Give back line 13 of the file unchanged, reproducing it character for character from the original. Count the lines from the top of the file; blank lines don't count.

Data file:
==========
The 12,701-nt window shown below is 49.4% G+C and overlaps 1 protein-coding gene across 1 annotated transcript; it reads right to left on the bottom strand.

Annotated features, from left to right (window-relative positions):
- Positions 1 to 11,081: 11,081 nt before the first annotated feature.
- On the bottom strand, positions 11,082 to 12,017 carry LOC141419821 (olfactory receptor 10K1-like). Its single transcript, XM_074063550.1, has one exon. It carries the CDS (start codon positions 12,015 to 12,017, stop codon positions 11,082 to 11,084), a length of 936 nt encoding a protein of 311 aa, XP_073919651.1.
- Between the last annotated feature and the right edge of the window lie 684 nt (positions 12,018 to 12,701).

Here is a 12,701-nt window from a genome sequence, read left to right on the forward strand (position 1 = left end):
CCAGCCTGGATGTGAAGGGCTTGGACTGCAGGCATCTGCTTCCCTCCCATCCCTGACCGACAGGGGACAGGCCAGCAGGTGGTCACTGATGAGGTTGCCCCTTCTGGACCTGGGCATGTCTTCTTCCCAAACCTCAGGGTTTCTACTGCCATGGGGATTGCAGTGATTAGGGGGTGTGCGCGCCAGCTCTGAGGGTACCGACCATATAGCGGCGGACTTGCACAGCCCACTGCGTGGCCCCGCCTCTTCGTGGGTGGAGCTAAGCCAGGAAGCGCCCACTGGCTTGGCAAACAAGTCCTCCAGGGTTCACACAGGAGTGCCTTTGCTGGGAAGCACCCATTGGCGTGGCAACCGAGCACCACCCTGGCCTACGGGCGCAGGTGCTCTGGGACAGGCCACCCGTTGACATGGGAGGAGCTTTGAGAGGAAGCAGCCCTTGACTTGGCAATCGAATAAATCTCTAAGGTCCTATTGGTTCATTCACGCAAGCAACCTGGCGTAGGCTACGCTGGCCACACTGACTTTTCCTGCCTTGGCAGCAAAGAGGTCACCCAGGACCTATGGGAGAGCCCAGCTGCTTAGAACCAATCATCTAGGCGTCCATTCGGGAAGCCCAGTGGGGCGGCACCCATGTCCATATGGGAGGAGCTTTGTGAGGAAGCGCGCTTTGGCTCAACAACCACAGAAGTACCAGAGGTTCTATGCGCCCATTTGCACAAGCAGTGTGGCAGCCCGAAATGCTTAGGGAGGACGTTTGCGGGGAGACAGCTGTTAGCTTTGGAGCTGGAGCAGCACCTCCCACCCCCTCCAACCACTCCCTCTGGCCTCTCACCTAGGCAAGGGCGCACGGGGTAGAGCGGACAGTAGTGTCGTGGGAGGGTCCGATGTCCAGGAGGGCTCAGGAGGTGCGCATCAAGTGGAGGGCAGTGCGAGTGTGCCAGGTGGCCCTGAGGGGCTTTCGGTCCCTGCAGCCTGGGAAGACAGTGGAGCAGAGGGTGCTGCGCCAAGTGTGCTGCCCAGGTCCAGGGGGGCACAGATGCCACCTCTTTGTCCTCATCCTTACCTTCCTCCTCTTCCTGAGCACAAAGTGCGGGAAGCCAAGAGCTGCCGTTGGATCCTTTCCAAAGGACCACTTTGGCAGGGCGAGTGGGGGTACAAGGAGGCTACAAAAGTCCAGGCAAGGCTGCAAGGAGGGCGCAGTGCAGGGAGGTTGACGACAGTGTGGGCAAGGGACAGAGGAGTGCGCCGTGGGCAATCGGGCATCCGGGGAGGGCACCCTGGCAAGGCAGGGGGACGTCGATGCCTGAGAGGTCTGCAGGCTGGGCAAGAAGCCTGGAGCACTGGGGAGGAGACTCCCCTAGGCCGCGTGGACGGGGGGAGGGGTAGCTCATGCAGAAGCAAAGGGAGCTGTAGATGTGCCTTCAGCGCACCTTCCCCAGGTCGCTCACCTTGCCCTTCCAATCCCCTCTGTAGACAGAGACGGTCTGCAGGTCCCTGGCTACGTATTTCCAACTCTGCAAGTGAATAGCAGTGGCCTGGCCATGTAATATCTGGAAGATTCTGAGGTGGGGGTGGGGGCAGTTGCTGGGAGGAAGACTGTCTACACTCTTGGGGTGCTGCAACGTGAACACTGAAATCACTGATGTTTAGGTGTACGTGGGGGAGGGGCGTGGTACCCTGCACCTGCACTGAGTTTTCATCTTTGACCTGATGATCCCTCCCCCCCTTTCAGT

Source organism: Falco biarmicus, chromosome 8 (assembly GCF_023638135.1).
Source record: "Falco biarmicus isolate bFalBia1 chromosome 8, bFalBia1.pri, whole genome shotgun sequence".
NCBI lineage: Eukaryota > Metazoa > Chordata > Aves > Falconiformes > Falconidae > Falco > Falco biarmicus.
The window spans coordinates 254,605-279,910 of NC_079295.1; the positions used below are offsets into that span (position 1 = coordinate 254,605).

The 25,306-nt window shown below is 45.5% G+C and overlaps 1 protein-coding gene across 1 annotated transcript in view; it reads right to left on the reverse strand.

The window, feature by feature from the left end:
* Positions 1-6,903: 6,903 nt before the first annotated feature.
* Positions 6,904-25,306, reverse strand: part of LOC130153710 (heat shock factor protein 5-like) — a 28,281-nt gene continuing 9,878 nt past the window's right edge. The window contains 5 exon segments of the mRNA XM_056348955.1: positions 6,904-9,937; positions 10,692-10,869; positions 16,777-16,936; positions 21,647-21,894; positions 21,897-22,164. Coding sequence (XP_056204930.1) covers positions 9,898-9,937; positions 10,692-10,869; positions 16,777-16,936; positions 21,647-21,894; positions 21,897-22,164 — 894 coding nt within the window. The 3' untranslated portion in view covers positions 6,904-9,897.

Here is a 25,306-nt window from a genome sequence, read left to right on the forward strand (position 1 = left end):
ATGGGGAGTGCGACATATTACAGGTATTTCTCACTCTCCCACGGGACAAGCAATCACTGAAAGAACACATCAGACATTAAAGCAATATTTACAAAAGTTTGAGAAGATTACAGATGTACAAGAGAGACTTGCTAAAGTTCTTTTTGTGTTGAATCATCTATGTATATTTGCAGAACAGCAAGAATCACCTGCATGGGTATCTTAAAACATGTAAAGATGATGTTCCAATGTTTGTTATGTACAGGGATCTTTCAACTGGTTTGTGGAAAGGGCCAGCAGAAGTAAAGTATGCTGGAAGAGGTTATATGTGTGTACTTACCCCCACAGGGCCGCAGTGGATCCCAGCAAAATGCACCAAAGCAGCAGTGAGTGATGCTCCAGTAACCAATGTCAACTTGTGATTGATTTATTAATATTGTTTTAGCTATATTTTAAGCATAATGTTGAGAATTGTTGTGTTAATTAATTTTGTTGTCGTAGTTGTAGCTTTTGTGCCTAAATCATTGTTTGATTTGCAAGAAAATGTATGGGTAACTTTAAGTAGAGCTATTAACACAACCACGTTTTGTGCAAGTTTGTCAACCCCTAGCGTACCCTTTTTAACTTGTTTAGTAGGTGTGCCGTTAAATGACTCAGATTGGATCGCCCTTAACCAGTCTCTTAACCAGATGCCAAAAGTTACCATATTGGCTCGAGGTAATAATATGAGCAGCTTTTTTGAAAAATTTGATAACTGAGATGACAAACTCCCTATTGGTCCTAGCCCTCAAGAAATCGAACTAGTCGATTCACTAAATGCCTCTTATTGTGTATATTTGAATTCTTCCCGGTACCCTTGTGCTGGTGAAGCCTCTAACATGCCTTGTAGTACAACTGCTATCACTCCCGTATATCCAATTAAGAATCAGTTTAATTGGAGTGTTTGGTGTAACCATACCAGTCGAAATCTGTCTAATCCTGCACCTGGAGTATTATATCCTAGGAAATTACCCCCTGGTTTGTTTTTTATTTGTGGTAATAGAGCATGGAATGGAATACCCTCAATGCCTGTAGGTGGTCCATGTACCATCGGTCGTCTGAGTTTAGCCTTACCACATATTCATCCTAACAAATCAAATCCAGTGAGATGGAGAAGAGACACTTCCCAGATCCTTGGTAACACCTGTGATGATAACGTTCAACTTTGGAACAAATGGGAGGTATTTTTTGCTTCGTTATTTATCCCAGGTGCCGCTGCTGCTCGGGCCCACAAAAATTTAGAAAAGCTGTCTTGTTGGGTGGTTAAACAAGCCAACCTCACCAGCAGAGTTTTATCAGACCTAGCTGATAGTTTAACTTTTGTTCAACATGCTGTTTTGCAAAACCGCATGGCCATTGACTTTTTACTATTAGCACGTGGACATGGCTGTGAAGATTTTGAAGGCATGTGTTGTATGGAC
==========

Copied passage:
The window, feature by feature from the left end: